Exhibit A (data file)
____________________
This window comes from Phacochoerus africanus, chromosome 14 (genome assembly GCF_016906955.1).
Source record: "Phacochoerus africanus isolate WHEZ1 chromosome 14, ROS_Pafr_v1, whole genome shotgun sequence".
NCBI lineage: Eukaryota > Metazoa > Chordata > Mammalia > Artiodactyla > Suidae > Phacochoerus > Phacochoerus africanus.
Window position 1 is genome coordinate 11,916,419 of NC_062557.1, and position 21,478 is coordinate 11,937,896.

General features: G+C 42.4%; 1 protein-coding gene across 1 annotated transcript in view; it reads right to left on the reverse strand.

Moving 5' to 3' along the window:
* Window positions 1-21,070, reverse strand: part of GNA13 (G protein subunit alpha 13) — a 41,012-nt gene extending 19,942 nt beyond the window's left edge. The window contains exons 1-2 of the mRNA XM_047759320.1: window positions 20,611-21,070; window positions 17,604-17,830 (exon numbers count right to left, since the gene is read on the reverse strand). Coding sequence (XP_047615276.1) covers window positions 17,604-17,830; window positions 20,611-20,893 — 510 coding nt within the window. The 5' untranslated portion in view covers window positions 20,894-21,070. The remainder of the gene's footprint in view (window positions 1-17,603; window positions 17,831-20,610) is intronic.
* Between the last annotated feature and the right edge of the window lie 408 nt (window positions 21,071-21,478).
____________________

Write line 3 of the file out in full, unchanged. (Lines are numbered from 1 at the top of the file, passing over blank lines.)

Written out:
NCBI lineage: Eukaryota > Metazoa > Chordata > Mammalia > Artiodactyla > Suidae > Phacochoerus > Phacochoerus africanus.